Served almost as soon as we arrived at the window, photo quickly taken, entrance ticket produced, and credit card handed over, it was all very efficient and painless.
Well, except for the payment bit. It wasn’t so much the $62 each, it was more the converting that $62 from USD to AUD.
Yes, I know it’s a UNESCO world heritage site, and what price can you really put on seeing that, but have I mentioned how much of a temple person I am….???
Anyway, at almost $100 each, it is what it is. And I think I’ve paid around that to go to Movie World on the Gold Coast.
Hopefully this is as much fun….
Back in the tuk tuk, and it’s not long before we need to show our passes to enter the actual park. Kelf tells us he and his family not only used to live in the park, along with the rest of his community, but in the actual shadows of Angkor Wat.
Angkor Wat used to be his playground. But that all changed when UNESCO removed all the residents from the park, to help maintain it.
Not really knowing where we were, or what we were seeing first; I’d left that up to Poly; we found ourselves at the back entrance to Angkor Wat.
Standing outside the walls, Kelf explained a bit about the water we could see, including that it used to be his swimming pool. He also told us things like why the water was there, the different stone used in the construction of the temple, where the stone came from, and how it was transported here. While what we were looking at wasn’t overly grand in size, it still had me shaking my head at what I was seeing. The size of the blocks, the intricacies of the carvings, it just blows me away at what they were able to do all those years ago.
Finally entering the site, Kelf still explaining so much while I tried, unsuccessfully as it turned out; which was always going to be the way; to remember as much as I could. It was very lucky there wasn’t to be a test on it later….
As we walked, those large blocks with the intricate carvings that we’d seen earlier, began to pale in comparison to what we were now seeing.
The scale became so much harder to comprehend, and once again, I spent most of my time wondering how the hell they managed to build it.
But as the structures became bigger, so too did the crowds of people. While it was relatively easy to deal with that, I wasn’t really expecting to see the ridiculously long line of people waiting to climb some ridiculously long and steep set of stairs to the top of one section.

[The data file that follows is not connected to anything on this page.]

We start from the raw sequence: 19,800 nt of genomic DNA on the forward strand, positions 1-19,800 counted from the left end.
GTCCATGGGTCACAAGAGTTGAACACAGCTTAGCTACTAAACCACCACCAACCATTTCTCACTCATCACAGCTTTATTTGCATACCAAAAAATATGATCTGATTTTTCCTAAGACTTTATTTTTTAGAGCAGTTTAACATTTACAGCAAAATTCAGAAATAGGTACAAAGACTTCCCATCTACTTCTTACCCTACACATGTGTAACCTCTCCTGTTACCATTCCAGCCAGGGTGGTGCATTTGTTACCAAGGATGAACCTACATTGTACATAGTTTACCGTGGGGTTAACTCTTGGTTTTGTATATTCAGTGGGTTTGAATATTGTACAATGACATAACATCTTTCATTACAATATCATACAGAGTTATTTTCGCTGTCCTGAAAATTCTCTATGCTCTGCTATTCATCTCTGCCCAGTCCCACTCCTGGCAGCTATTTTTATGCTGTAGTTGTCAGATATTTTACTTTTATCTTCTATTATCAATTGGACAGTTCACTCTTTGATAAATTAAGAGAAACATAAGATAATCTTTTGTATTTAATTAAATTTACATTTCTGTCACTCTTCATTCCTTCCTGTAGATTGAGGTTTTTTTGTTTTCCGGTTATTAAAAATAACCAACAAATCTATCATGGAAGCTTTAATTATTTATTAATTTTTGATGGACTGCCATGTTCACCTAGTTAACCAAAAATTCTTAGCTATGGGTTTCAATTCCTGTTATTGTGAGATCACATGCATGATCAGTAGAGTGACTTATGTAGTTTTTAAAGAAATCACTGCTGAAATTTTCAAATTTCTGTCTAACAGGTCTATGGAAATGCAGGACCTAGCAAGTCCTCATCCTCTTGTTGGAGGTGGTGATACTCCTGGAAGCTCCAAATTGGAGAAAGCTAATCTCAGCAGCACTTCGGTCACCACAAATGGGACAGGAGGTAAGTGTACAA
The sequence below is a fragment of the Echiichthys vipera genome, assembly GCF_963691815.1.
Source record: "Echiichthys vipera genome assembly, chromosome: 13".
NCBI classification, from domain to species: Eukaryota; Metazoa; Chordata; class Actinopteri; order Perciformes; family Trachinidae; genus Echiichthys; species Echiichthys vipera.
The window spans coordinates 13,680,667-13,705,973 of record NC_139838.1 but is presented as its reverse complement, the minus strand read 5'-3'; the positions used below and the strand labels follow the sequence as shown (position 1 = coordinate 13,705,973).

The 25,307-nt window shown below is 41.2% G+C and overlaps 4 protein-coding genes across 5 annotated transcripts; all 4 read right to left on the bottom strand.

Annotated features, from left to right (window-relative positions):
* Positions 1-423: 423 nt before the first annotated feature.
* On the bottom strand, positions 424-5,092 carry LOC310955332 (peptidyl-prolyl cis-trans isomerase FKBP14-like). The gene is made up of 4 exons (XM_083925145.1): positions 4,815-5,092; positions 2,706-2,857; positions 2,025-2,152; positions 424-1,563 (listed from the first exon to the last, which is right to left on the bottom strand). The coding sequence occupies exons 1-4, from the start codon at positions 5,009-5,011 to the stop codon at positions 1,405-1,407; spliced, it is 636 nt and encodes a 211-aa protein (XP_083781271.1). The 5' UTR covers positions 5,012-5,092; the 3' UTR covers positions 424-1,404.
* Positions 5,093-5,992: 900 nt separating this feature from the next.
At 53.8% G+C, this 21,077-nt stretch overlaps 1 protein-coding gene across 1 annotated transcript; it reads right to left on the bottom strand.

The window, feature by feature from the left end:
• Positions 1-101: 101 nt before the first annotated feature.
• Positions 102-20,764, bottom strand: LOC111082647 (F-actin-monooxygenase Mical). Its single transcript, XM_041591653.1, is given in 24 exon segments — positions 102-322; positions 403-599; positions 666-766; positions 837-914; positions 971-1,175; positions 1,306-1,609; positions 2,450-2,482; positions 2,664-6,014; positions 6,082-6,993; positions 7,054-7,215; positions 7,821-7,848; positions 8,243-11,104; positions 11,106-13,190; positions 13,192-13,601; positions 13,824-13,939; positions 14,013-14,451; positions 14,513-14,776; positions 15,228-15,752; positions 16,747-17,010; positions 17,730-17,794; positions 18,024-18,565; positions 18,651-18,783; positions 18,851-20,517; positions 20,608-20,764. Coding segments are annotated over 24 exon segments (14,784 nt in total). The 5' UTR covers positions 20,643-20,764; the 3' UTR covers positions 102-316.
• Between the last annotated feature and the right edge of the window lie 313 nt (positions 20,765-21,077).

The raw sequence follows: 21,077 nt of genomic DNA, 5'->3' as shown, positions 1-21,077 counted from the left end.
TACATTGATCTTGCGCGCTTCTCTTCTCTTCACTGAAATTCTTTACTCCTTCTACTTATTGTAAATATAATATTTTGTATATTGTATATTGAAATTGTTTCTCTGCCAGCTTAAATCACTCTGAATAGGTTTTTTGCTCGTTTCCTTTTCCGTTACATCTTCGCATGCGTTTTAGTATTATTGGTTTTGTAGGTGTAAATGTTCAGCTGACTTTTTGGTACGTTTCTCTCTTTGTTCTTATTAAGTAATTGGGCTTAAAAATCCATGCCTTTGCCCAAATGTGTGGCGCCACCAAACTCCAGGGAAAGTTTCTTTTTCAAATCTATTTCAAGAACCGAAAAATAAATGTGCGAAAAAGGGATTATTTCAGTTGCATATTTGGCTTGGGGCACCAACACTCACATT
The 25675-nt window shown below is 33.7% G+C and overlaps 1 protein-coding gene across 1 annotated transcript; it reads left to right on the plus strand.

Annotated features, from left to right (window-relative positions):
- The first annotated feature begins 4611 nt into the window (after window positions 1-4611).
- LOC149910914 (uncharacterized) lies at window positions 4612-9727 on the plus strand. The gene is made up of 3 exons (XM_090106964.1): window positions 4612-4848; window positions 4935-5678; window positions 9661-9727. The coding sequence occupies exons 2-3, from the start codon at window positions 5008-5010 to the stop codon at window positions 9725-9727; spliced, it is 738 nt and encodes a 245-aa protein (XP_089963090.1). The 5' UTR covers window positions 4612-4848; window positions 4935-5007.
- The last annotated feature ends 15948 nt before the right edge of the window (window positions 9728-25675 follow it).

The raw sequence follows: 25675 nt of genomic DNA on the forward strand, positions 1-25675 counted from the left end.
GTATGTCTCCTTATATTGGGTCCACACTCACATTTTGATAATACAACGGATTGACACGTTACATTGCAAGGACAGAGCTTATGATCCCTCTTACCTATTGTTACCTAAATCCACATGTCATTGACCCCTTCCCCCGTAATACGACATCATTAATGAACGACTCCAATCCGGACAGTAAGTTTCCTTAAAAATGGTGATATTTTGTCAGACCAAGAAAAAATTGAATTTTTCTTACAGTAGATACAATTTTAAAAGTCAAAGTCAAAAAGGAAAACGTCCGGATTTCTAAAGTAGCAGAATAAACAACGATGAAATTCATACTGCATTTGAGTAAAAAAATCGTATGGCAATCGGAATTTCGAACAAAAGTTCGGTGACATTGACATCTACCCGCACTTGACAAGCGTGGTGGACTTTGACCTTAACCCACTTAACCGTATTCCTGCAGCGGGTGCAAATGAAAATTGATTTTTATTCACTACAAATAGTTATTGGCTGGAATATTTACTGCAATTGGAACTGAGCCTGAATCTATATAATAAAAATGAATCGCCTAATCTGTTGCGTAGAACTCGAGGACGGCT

“Do you want to go up to the top?”, Kelf asked.
“Ummm, no thanks”, I replied, with very little hesitation. Which didn’t really surprise me, seeing as queuing in the heat, just to walk up some steep stairs, with beads of sweat already forming on my body, wasn’t terribly high on my list of priorities.
And anyway, I suspected the photo of the craziness down here was probably going to be more interesting than any photo I was going to be able to take up there.
Well, that’s how I’m going to justify my ‘lazy’ decision….
We continued our walk through Angkor Wat, still shaking and scratching my head over two thoughts. One, again, how did they build all this? And two, just the size and scale of the whole thing. One thing that I had read several times during my rather limited research, had been not to underestimate the size of not just the temples, but also the size of the whole park.
Well, Angkor Wat, and the area it alone sits in, is just massive. And while I thought I was somewhat prepared for what I was going to see, I was still blown away by the scale.
And still am.
We made our way towards the main entrance, trying to get the camera to take photos that would do the place justice, while also trying to dodge the ever increasing numbers of tourists doing exactly what we are doing.
Stopped to try and do the reflection off the water photo, with minimal success, thought about taking a photo of a horse tied to a tree branch, but then decided against it on the chance it was going to cost me money, and then stopped to take photos of people having photos taken of them. I assume it was wedding photos, and if so, I really do feel for the guys in both Cambodia and Vietnam who are getting married.
Not because they are actually getting married, but because of the seemingly prolonged photography sessions, all dressed up in suits, and in the heat.
I guess it makes the whole ‘being married’, feel a whole lot easier….
Finally out the front, and all that remained was the pleasant walk across the bouncy plastic pontoon bridge.
Once again, how did they manage to build that, all those years ago…..
A couple of photos taken with Angkor Wat as the backdrop – not sure that’s been done too many times before – and it was off to find Poly in amongst the throng of other tuk tuk drivers, tourists, and food and souvenir vendors.
Surprisingly it didn’t take long, and we were soon on our way to Angkor Thom.